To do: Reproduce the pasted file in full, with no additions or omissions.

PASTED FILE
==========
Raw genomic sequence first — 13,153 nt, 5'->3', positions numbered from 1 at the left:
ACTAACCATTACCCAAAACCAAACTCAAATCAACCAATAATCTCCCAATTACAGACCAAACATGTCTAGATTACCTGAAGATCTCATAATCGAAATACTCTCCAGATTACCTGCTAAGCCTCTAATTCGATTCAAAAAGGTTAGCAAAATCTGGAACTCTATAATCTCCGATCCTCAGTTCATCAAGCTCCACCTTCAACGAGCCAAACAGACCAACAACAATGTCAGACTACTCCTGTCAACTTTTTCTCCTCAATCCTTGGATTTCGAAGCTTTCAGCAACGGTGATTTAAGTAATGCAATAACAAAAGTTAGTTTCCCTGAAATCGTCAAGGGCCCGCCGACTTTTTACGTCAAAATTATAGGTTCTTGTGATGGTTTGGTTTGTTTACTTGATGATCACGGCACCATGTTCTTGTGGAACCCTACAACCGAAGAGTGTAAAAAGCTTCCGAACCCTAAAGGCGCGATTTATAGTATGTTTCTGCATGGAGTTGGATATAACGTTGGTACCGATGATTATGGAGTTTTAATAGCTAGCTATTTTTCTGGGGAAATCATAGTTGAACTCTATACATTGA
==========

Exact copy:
Raw genomic sequence first — 13,153 nt, 5'->3', positions numbered from 1 at the left:
ACTAACCATTACCCAAAACCAAACTCAAATCAACCAATAATCTCCCAATTACAGACCAAACATGTCTAGATTACCTGAAGATCTCATAATCGAAATACTCTCCAGATTACCTGCTAAGCCTCTAATTCGATTCAAAAAGGTTAGCAAAATCTGGAACTCTATAATCTCCGATCCTCAGTTCATCAAGCTCCACCTTCAACGAGCCAAACAGACCAACAACAATGTCAGACTACTCCTGTCAACTTTTTCTCCTCAATCCTTGGATTTCGAAGCTTTCAGCAACGGTGATTTAAGTAATGCAATAACAAAAGTTAGTTTCCCTGAAATCGTCAAGGGCCCGCCGACTTTTTACGTCAAAATTATAGGTTCTTGTGATGGTTTGGTTTGTTTACTTGATGATCACGGCACCATGTTCTTGTGGAACCCTACAACCGAAGAGTGTAAAAAGCTTCCGAACCCTAAAGGCGCGATTTATAGTATGTTTCTGCATGGAGTTGGATATAACGTTGGTACCGATGATTATGGAGTTTTAATAGCTAGCTATTTTTCTGGGGAAATCATAGTTGAACTCTATACATTGA